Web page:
30 August 2008

The Mother Of Us All

Tonight I will become Mary Shelley. I will braid my hair over my ears like a proper Victorian lady, and don my long skirt and my blouse with the puffed sleeves. I will pin the cameo displaying the Death of Achilles above my heart, take up my fan…

And give those “Great Gentlemen” of the “Golden Age of Science Fiction” the thrashing of their lives.

Serve ‘em right, too. In the year since its introduction, the Dead Authors panel has become one of the highlights of Dragon*Con’s Science Fiction/Fantasy Literature Track. Writers and fan guests channel their favorite dead sf/fantasy authors for the amusement of the audience and any free drinks they can cadge in the process. (It is a late night panel, after all.)

And until I showed up, not one of them--not one man, not one woman--could think of a single woman author to add to the mix.

Well, Mary will set them straight. She was good at that. Far from being an appendage to her husband, the poet Percy Bysshe Shelley, she’s the one who earned her living as a writer. Her husband didn’t. He didn’t have to. He was the grandson of a baronet. As the saying went, he had “prospects”, which translated into loans whenever his grandfather cut him off for agitating among the Irish, pamphleteering in support of atheism or rampant vegetarianism.

Mary Godwin Shelley came from a famously intellectual background. Her mother was the renowned and scandalous Mary Wollstonecraft, an early proponent of women’s rights and sexual emancipation. But the only legacy Mary W. granted her daughter and namesake was an ideal and a belief in free love. Mary read widely, in several languages, but she enjoyed little formal education. Nevertheless, she had no trouble keeping up with the intellectual high-fliers of Shelley’s circle.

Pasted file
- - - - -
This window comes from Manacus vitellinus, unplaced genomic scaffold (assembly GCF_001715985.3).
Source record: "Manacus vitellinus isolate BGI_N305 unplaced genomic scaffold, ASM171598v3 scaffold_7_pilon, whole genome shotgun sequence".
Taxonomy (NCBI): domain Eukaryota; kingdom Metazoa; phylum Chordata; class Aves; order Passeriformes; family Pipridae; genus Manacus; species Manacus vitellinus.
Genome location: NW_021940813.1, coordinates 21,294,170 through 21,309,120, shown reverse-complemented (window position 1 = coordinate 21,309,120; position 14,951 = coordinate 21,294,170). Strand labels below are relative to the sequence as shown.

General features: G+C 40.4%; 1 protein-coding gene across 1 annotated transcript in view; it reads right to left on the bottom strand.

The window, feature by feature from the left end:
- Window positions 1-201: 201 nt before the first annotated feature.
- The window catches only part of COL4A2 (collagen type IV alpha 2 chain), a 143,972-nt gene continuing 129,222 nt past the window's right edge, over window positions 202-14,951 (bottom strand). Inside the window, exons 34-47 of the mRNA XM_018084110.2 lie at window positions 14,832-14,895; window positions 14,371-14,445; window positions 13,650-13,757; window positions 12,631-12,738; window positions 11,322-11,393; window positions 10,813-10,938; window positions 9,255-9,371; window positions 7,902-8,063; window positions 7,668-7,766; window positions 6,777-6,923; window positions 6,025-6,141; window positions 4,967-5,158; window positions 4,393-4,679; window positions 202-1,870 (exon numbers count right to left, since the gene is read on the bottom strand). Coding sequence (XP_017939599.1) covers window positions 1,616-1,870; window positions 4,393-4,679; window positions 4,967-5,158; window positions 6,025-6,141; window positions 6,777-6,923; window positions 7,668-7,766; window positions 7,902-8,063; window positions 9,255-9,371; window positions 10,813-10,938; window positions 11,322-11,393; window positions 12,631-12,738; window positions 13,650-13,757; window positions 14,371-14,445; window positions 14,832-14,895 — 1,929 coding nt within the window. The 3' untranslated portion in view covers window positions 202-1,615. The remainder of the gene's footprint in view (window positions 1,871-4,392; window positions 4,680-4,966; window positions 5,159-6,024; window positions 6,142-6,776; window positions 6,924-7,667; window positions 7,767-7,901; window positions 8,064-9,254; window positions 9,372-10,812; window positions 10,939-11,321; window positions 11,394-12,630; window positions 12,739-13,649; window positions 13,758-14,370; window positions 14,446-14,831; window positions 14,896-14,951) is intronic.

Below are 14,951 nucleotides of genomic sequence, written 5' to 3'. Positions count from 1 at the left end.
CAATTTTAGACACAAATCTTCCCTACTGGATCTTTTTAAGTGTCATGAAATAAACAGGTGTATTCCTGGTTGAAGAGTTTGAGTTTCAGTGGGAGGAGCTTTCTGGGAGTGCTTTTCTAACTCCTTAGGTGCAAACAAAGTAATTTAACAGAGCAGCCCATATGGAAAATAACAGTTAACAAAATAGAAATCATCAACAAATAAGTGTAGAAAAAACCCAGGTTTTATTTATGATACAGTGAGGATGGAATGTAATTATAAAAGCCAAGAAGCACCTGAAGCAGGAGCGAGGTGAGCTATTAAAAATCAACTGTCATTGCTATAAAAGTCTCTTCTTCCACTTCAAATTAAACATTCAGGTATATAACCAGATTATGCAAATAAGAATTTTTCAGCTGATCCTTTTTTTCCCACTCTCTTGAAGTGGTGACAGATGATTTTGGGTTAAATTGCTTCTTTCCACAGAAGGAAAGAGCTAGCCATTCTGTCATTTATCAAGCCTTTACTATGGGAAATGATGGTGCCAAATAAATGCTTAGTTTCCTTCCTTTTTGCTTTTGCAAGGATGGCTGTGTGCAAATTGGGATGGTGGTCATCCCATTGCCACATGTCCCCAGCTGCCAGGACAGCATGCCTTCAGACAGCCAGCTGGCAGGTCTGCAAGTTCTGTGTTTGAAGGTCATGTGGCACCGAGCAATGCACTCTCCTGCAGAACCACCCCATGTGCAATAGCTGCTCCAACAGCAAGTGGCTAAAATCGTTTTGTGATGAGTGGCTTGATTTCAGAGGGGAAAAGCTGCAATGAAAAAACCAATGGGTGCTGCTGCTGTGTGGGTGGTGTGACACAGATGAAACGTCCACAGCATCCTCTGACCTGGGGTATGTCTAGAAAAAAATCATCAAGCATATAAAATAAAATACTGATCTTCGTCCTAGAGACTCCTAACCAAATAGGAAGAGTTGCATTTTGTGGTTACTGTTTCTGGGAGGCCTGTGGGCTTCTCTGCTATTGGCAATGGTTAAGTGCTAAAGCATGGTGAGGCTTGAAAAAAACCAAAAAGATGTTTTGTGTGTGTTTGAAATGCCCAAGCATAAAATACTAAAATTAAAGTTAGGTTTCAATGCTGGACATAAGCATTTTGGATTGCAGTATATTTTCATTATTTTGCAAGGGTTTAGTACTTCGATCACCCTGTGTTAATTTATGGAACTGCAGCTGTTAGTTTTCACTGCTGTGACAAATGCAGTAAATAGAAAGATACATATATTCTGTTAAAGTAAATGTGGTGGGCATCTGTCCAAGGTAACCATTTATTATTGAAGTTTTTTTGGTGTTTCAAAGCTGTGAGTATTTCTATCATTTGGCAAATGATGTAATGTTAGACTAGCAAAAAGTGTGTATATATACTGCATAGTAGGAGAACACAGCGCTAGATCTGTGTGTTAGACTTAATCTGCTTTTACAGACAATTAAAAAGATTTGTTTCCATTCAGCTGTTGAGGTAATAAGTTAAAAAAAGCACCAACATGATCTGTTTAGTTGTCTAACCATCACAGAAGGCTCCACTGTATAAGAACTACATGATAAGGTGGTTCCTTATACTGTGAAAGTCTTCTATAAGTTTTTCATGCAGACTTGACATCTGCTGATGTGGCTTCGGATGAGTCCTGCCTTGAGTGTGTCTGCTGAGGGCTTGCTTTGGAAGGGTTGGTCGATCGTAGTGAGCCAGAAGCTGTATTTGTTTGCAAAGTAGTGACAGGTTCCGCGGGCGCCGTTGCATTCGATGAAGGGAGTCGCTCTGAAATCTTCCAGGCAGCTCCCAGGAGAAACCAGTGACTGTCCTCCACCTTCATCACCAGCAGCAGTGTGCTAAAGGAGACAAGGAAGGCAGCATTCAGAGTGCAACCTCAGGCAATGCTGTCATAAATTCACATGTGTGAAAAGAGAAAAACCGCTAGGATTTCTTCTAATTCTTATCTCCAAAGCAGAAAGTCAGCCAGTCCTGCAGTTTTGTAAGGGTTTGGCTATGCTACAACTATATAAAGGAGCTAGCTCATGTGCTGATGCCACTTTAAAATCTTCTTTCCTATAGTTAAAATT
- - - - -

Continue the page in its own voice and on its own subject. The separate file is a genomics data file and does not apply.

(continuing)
She wrote Frankenstein, the first mad scientist novel and the first modern science fiction novel, when she was only twenty. It wasn’t a fluke. From her late teens until her death at fifty-three, she wrote and sold travelogues, novels, plays, short stories (often to spec) and biographies. Frankenstein wasn’t her only foray into SF, either. The Last Man, written in 1826, describes how a future in which the human race is destroyed by plague and war. Think Mad Max meets Beau Brummel.

Despite frequent bouts of depression, she was a feisty cuss. Politically, she was as radical as her husband and continued to fight for their ideals after his death. She was just sneakier about it. She put her politics in her novels and biographies. She fought her husband’s grandfather, the baronet, to the mat when the old tyrant tried to take only surviving child and starve her into submission.

She kept her son and her career. She had the last laugh on many levels, including creative ones. Modern science fiction relies not only on her plots but on their explicit critique of heroic individualism (Frankenstein) and imperialism (The Last Man). Not to mention the other “quaint notions” she championed--little things like universal suffrage, women’s rights and gay marriage.

It’s a legacy even Byron, the glorious snob, could envy. After all, when was the last time anybody made a movie of Childe Harolde?



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